Fortnite won’t be back on iPhone for up to five years says Epic Games

#FreeFortnite cap
Fortnite isn’t going to be freed for a very long time (pic: Epic Games)

The Epic Games v. Apple lawsuit might be over but until the appeals are settled there’ll be no Fortnite on iOS, and that will take years.

It’s still unclear what Epic Games hoped to gain from its lawsuit against Apple, which saw it purposefully breaking their rules and trying to run its own in-game store – so that Epic didn’t have to pay Apple a cut of their microtransaction income.

They knew Apple would stop them, and that it would all end up in court, and indeed the fact that they knew, and clearly stated so on emails and other evidence, is one of the primary reasons they didn’t win.

Apple didn’t really win either though, with the whole thing turning out to be the big waste of time everyone else predicted before it started, with the only major outcome being that Fortnite is no longer available on iOS – and won’t be for probably several years to come.

A blog post, and a series of tweets, from Epic Games boss CEO Tim Sweeney shows emails from Apple where they inform Epic that their iOS developer account will not be reinstated until all of the appeals from the court case have been resolved – a process that, according to Sweeney, will take up to five years.

‘Apple has exercised its discretion not to reinstate Epic’s developer program account at this time,’ reads Apple’s message. ‘Furthermore, Apple will not consider any further requests for reinstatement until the district court’s judgment becomes final and non-appealable.’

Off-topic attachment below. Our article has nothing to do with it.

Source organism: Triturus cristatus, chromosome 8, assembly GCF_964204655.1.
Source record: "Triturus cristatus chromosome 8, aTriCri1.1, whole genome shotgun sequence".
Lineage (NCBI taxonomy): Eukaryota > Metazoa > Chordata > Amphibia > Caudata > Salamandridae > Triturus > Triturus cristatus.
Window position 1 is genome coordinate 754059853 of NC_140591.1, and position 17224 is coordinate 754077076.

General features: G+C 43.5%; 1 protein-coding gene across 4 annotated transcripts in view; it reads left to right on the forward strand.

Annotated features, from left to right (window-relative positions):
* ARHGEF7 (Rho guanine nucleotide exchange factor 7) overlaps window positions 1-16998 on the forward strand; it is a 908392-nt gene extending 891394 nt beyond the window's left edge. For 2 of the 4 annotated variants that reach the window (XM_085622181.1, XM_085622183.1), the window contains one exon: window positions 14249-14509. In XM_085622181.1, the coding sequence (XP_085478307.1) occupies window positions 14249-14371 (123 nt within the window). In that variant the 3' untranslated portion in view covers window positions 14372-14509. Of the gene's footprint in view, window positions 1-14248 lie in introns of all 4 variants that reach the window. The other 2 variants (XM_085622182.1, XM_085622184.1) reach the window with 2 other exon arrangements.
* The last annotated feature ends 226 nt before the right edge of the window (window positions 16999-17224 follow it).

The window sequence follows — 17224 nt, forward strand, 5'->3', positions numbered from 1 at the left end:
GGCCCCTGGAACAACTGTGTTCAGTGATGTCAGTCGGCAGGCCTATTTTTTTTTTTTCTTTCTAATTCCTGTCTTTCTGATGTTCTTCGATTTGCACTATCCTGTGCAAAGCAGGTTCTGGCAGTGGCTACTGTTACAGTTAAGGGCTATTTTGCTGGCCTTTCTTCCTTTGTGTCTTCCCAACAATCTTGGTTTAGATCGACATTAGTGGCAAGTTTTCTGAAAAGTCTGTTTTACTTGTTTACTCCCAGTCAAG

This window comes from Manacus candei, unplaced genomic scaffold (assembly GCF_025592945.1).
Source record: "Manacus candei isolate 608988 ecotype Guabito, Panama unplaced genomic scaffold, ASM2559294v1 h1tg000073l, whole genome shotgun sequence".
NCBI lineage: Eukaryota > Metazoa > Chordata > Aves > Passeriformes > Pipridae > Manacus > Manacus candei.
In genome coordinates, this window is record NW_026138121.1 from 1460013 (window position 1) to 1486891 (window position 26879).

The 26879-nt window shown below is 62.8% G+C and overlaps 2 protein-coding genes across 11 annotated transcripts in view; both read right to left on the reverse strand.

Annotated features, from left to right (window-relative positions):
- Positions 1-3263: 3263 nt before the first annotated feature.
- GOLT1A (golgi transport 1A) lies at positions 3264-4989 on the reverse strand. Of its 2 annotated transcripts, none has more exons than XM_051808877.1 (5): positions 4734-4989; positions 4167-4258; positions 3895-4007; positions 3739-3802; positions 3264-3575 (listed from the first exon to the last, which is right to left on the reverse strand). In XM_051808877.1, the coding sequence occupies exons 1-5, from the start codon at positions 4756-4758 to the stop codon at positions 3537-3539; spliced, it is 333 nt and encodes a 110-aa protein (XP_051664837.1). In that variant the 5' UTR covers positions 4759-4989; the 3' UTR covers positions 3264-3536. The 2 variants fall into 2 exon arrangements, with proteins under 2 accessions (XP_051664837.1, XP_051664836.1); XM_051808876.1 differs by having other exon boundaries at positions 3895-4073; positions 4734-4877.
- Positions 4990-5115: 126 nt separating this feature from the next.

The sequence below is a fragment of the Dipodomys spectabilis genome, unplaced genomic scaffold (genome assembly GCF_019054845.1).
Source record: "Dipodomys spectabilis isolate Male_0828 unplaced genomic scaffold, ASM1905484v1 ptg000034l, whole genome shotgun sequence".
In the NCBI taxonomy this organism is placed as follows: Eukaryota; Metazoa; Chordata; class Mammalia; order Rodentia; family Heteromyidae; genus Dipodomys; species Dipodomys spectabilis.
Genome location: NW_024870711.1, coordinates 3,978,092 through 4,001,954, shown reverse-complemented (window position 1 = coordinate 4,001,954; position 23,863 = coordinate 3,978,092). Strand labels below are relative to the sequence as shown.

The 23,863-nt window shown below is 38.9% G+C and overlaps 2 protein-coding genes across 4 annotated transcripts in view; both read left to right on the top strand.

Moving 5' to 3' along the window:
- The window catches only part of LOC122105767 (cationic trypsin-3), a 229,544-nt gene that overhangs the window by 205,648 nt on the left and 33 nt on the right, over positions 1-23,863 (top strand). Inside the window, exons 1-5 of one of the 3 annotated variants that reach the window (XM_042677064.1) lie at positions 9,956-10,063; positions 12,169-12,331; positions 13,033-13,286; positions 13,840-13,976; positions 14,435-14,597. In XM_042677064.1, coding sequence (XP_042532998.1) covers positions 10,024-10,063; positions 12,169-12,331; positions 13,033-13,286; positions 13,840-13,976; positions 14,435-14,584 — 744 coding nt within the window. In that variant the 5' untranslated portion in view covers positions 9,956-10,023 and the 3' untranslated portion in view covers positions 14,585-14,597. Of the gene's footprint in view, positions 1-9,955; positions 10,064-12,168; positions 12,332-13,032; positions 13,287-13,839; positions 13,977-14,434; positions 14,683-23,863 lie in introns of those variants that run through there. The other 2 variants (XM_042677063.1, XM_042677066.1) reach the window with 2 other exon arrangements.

Sweeney described this as Apple being caught in a lie, as they’d previously said in court that, they’d ‘welcome Epic’s return to the App Store if they agree to play by the same rules as everyone else’.

‘Epic agreed, and now Apple has reneged in another abuse of its monopoly power over a billion users’, insisted Sweeney.

What the judge also said, though, is that Apple are well within their rights to do whatever they want with their app store, as their rules had been clearly laid out beforehand.

You might have thought that the best option for Epic here is to try and repair their relationship with Apple and move on, but Sweeney’s antagonistic posts suggests that’s not going to happen.

Epic has already said it will appeal parts of the ruling that went against it, although there’s no guarantee that the higher court will let them. Apple is also considering its options and if Epic does win an appeal they’ll no doubt appeal that, which could mean five years for Fortnite on iOS is optimistic…

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